1. Grumpy Granny- yes, she really IS glaring at you and the kids. How dare you disturb her beautiful Liturgy- and the kids don't speak Ukrainian well at all! And you don't have the proper head scarf on! (this category is the minority- no solution- smile and wave and try not to listen)

      2. Lollipop Poppop- This grandpa type doesn't have his grandkids in the area, so he will use your kids as surrogates. You will have to decide how to deal with his smiling distractions- and yes- actual lollipops given during the Mass.

      3. Agent 007- Your eparchy is much bigger than mine- but what happens in seminary will be part of the history of Fr. and Kim and family for better or worse. People have really long memories. Remember that there will be some people whose questions will get a little personal- slowly learn your boundaries and NEVER talk about money. Someone might be all 'concerned' and say "wow- how are you going to support a family of ___ on a priest's salary?" They are fishing. They want-for whatever reason- to find out your financial situation. You might say- I'm willing to live on very little or I'm a nurse so I will help support the family or My grandfather left me lots of money so his small church salary doesn't matter or the church actually supports us well. None of these responses will satisfy someone who asked this question. Or don't answer it.

      4. Lovely Laity- yes- you were right to think that most people 'glaring' at the kids are just thinking the kids are cute and wishing that they had such a distraction- cherish these people!

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  5. I especially liked your comment "Jesus had to deal with loudly baaing sheep during the Sermon on the Mount." I had never thought of that. As for the man whipping out his cell phone after receiving - it might help to imagine that this man's wife was in the hospital and he was awaiting crucial news about her. That's probably not what happened, but imagining it to be so might have a calming effect. Now, if I could just take my own advice.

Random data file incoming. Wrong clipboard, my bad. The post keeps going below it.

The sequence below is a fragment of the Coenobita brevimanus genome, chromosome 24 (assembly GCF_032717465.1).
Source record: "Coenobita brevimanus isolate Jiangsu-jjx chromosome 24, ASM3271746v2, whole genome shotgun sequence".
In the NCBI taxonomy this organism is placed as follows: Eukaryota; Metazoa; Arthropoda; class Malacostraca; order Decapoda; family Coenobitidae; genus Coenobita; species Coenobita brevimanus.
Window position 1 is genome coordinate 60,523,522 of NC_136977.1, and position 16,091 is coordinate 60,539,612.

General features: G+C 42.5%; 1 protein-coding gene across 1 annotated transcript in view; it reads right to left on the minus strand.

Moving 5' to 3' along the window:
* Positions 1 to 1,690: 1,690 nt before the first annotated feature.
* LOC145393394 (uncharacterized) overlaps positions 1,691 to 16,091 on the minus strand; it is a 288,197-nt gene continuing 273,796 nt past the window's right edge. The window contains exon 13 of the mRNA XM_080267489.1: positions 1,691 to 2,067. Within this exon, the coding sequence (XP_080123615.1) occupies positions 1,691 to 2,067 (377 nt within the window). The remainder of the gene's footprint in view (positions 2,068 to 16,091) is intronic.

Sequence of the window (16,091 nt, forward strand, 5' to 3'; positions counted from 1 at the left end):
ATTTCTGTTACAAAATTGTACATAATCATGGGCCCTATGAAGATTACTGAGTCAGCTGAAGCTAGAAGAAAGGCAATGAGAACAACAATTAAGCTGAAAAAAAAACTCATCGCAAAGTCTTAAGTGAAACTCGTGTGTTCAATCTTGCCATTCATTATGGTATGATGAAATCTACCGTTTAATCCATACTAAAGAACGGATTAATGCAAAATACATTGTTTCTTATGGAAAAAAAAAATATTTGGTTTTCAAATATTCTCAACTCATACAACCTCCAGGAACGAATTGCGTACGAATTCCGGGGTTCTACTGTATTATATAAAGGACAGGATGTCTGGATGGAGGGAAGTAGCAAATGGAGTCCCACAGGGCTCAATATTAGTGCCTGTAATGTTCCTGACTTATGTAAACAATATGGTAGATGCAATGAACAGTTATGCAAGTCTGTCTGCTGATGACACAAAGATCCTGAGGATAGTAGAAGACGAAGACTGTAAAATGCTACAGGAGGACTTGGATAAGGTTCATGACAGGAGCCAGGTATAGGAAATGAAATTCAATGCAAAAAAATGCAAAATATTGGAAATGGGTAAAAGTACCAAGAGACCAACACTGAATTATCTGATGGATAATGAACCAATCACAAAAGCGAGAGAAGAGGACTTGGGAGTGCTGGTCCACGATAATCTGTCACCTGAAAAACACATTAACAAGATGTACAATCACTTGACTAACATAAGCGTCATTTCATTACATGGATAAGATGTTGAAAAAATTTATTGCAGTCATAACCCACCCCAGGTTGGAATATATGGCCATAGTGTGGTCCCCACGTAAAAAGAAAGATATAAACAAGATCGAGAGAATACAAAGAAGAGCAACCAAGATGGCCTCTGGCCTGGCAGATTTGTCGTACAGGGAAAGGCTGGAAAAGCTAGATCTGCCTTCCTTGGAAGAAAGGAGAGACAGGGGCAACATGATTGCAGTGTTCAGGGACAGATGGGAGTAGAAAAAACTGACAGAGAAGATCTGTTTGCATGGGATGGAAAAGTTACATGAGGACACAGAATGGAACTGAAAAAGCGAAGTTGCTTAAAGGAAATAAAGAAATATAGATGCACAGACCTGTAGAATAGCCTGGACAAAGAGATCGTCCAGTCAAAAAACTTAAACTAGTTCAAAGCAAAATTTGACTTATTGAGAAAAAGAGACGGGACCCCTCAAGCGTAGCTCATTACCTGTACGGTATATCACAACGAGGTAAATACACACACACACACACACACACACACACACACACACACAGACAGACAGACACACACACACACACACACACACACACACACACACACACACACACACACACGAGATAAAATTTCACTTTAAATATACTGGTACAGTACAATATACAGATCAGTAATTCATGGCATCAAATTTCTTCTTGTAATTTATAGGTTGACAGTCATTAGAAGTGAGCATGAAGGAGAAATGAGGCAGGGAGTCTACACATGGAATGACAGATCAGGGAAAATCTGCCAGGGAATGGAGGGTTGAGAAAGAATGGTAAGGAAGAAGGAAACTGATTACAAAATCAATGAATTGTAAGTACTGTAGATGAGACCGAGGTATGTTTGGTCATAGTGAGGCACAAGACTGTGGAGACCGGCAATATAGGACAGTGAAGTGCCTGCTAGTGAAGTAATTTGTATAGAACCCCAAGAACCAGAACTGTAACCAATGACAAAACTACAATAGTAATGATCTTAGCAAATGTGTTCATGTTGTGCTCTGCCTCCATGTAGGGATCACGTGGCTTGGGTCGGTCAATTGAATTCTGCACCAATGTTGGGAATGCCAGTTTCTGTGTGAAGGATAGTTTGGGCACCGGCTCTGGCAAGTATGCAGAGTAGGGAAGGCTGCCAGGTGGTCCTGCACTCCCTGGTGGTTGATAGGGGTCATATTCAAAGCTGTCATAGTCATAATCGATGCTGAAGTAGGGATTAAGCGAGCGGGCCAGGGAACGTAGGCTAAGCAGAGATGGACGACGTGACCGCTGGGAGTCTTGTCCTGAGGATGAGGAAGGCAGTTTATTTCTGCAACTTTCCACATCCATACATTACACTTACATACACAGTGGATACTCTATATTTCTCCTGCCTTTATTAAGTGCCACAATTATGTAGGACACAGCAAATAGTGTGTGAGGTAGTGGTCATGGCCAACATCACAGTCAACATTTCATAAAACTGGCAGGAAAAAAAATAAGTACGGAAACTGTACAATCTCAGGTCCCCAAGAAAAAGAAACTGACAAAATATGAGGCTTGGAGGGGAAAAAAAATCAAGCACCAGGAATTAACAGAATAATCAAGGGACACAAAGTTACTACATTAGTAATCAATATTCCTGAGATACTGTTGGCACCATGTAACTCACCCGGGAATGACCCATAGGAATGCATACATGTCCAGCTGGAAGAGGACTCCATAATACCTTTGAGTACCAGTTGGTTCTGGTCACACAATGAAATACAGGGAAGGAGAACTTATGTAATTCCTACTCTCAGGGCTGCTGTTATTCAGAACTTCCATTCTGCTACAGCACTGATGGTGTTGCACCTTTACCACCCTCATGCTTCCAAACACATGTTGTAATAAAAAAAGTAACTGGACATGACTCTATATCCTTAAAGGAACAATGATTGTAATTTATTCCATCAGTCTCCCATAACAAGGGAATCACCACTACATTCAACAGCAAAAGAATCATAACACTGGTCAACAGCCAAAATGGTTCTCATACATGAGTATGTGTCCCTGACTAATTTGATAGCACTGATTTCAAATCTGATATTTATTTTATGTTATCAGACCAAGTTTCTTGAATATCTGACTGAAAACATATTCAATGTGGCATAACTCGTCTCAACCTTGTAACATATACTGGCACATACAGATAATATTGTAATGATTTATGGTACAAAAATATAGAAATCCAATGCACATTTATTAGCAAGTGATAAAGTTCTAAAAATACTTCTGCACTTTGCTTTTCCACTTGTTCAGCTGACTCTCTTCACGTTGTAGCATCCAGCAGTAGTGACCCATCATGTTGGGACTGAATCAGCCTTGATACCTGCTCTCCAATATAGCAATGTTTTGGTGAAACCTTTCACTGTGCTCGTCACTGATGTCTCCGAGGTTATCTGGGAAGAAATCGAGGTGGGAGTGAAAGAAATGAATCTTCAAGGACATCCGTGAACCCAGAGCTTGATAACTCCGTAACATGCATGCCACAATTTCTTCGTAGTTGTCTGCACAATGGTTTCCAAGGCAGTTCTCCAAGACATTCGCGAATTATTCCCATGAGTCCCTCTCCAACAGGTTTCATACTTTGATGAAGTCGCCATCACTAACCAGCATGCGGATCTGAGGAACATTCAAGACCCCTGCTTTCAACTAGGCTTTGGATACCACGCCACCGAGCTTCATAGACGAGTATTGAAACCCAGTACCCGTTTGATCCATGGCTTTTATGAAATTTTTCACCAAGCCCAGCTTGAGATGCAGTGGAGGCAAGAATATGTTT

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  6. As far as electronic devices go...

    I keep my telephone in my pocket on vibrate. I don't turn it off or leave it at home because I'm likely to forget about it for the next day or so. The only time I'm likely to pull it out during the liturgy is to read a prayer or to follow along with the readings. Of course, anyone who sees me night think I'm texting or playing a game.

    I work with technology and try to limit my children's consumption of it. It's fun when watching what they do with their time instead of staring at the great glowing box. I spend too much time tethered to technology, I don't want to pass that to my children.

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  7. Just a thought, the pre-teen boy might have a disorder that isn't obvious and can't sit still without doing something. The grandparents are probably better able to enjoy the liturgy without having to worry about entertaining or worrying about him. Also, I know this is wrong, but I love to go to mass by myself. I do take my kids usually, but I prefer to sit by myself and enjoy the mass whenever I have the chance. Also those without kids, should do themselves a favor and go to the earliest mass possible.